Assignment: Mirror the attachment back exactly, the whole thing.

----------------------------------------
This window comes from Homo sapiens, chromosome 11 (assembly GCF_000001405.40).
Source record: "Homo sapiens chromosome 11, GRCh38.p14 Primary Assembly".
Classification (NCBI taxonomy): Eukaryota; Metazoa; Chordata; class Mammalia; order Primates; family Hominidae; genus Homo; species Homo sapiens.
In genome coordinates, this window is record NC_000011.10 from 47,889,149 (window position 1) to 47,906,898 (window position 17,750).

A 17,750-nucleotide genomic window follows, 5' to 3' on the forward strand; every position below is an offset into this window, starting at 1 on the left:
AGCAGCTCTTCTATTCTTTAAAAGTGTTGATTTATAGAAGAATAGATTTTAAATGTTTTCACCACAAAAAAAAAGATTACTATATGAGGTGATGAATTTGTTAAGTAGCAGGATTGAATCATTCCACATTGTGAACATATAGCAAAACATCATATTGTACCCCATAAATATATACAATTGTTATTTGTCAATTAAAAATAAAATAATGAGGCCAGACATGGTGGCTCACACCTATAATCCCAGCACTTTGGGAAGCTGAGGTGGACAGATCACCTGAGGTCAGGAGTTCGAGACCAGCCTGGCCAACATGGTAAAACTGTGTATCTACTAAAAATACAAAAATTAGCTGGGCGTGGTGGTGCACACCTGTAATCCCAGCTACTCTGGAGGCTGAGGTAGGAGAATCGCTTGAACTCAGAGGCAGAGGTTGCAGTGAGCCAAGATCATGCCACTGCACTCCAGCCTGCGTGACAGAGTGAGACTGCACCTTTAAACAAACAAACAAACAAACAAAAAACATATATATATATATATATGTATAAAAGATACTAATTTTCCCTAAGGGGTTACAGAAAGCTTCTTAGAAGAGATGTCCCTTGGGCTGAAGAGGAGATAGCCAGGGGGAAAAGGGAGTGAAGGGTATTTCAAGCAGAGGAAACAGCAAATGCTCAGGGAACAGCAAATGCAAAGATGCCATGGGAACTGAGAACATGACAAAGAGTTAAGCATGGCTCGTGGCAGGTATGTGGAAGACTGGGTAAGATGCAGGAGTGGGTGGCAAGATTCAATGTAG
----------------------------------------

This window comes from Homo sapiens, chromosome 11 (assembly GCF_000001405.40).
Source record: "Homo sapiens chromosome 11, GRCh38.p14 Primary Assembly".
Classification (NCBI taxonomy): Eukaryota; Metazoa; Chordata; class Mammalia; order Primates; family Hominidae; genus Homo; species Homo sapiens.
In genome coordinates, this window is record NC_000011.10 from 47,889,149 (window position 1) to 47,906,898 (window position 17,750).

A 17,750-nucleotide genomic window follows, 5' to 3' on the forward strand; every position below is an offset into this window, starting at 1 on the left:
AGCAGCTCTTCTATTCTTTAAAAGTGTTGATTTATAGAAGAATAGATTTTAAATGTTTTCACCACAAAAAAAAAGATTACTATATGAGGTGATGAATTTGTTAAGTAGCAGGATTGAATCATTCCACATTGTGAACATATAGCAAAACATCATATTGTACCCCATAAATATATACAATTGTTATTTGTCAATTAAAAATAAAATAATGAGGCCAGACATGGTGGCTCACACCTATAATCCCAGCACTTTGGGAAGCTGAGGTGGACAGATCACCTGAGGTCAGGAGTTCGAGACCAGCCTGGCCAACATGGTAAAACTGTGTATCTACTAAAAATACAAAAATTAGCTGGGCGTGGTGGTGCACACCTGTAATCCCAGCTACTCTGGAGGCTGAGGTAGGAGAATCGCTTGAACTCAGAGGCAGAGGTTGCAGTGAGCCAAGATCATGCCACTGCACTCCAGCCTGCGTGACAGAGTGAGACTGCACCTTTAAACAAACAAACAAACAAACAAAAAACATATATATATATATATATGTATAAAAGATACTAATTTTCCCTAAGGGGTTACAGAAAGCTTCTTAGAAGAGATGTCCCTTGGGCTGAAGAGGAGATAGCCAGGGGGAAAAGGGAGTGAAGGGTATTTCAAGCAGAGGAAACAGCAAATGCTCAGGGAACAGCAAATGCAAAGATGCCATGGGAACTGAGAACATGACAAAGAGTTAAGCATGGCTCGTGGCAGGTATGTGGAAGACTGGGTAAGATGCAGGAGTGGGTGGCAAGATTCAATGTAG